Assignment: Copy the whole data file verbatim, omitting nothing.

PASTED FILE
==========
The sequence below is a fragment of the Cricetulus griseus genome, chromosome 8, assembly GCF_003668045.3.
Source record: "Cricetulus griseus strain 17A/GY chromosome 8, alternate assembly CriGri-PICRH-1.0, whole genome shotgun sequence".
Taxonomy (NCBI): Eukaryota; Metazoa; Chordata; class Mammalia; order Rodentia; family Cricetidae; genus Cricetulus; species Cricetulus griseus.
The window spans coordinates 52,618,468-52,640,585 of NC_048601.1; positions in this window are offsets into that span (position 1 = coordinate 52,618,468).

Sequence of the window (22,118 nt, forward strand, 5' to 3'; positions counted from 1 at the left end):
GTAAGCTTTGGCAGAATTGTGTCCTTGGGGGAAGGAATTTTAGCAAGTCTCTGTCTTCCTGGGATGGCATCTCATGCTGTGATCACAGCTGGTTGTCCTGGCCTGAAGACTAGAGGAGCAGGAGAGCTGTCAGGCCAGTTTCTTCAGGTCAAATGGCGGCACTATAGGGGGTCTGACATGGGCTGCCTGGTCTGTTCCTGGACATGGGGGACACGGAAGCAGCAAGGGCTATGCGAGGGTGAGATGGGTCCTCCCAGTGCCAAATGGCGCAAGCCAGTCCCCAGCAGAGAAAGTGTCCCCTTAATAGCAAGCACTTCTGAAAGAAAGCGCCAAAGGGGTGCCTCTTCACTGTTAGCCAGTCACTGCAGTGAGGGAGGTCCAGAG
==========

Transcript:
The sequence below is a fragment of the Cricetulus griseus genome, chromosome 8, assembly GCF_003668045.3.
Source record: "Cricetulus griseus strain 17A/GY chromosome 8, alternate assembly CriGri-PICRH-1.0, whole genome shotgun sequence".
Taxonomy (NCBI): Eukaryota; Metazoa; Chordata; class Mammalia; order Rodentia; family Cricetidae; genus Cricetulus; species Cricetulus griseus.
The window spans coordinates 52,618,468-52,640,585 of NC_048601.1; positions in this window are offsets into that span (position 1 = coordinate 52,618,468).

Sequence of the window (22,118 nt, forward strand, 5' to 3'; positions counted from 1 at the left end):
GTAAGCTTTGGCAGAATTGTGTCCTTGGGGGAAGGAATTTTAGCAAGTCTCTGTCTTCCTGGGATGGCATCTCATGCTGTGATCACAGCTGGTTGTCCTGGCCTGAAGACTAGAGGAGCAGGAGAGCTGTCAGGCCAGTTTCTTCAGGTCAAATGGCGGCACTATAGGGGGTCTGACATGGGCTGCCTGGTCTGTTCCTGGACATGGGGGACACGGAAGCAGCAAGGGCTATGCGAGGGTGAGATGGGTCCTCCCAGTGCCAAATGGCGCAAGCCAGTCCCCAGCAGAGAAAGTGTCCCCTTAATAGCAAGCACTTCTGAAAGAAAGCGCCAAAGGGGTGCCTCTTCACTGTTAGCCAGTCACTGCAGTGAGGGAGGTCCAGAG